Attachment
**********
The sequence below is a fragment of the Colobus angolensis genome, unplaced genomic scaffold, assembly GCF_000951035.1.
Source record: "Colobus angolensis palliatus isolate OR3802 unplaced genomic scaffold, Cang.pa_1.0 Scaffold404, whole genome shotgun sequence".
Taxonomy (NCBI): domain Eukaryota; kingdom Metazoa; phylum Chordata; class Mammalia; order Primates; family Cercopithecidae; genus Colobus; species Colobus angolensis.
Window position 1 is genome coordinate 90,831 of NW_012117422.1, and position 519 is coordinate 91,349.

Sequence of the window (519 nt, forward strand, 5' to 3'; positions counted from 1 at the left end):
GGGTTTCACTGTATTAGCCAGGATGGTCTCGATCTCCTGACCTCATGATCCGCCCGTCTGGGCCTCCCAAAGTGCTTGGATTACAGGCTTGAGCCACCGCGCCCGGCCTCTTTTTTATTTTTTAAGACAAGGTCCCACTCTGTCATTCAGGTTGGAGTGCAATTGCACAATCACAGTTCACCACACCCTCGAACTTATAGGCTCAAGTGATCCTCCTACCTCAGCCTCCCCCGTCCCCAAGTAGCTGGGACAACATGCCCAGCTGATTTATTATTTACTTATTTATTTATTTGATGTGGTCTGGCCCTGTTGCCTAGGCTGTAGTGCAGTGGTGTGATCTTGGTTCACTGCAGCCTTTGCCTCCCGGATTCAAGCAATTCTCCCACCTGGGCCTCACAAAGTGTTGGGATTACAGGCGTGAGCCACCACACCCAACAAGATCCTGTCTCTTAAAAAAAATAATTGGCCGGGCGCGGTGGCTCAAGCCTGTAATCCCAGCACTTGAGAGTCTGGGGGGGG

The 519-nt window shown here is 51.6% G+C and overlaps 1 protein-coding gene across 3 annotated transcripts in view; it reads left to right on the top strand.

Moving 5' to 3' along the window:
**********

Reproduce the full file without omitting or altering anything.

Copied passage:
The sequence below is a fragment of the Colobus angolensis genome, unplaced genomic scaffold, assembly GCF_000951035.1.
Source record: "Colobus angolensis palliatus isolate OR3802 unplaced genomic scaffold, Cang.pa_1.0 Scaffold404, whole genome shotgun sequence".
Taxonomy (NCBI): domain Eukaryota; kingdom Metazoa; phylum Chordata; class Mammalia; order Primates; family Cercopithecidae; genus Colobus; species Colobus angolensis.
Window position 1 is genome coordinate 90,831 of NW_012117422.1, and position 519 is coordinate 91,349.

Sequence of the window (519 nt, forward strand, 5' to 3'; positions counted from 1 at the left end):
GGGTTTCACTGTATTAGCCAGGATGGTCTCGATCTCCTGACCTCATGATCCGCCCGTCTGGGCCTCCCAAAGTGCTTGGATTACAGGCTTGAGCCACCGCGCCCGGCCTCTTTTTTATTTTTTAAGACAAGGTCCCACTCTGTCATTCAGGTTGGAGTGCAATTGCACAATCACAGTTCACCACACCCTCGAACTTATAGGCTCAAGTGATCCTCCTACCTCAGCCTCCCCCGTCCCCAAGTAGCTGGGACAACATGCCCAGCTGATTTATTATTTACTTATTTATTTATTTGATGTGGTCTGGCCCTGTTGCCTAGGCTGTAGTGCAGTGGTGTGATCTTGGTTCACTGCAGCCTTTGCCTCCCGGATTCAAGCAATTCTCCCACCTGGGCCTCACAAAGTGTTGGGATTACAGGCGTGAGCCACCACACCCAACAAGATCCTGTCTCTTAAAAAAAATAATTGGCCGGGCGCGGTGGCTCAAGCCTGTAATCCCAGCACTTGAGAGTCTGGGGGGGG

The 519-nt window shown here is 51.6% G+C and overlaps 1 protein-coding gene across 3 annotated transcripts in view; it reads left to right on the top strand.

Moving 5' to 3' along the window: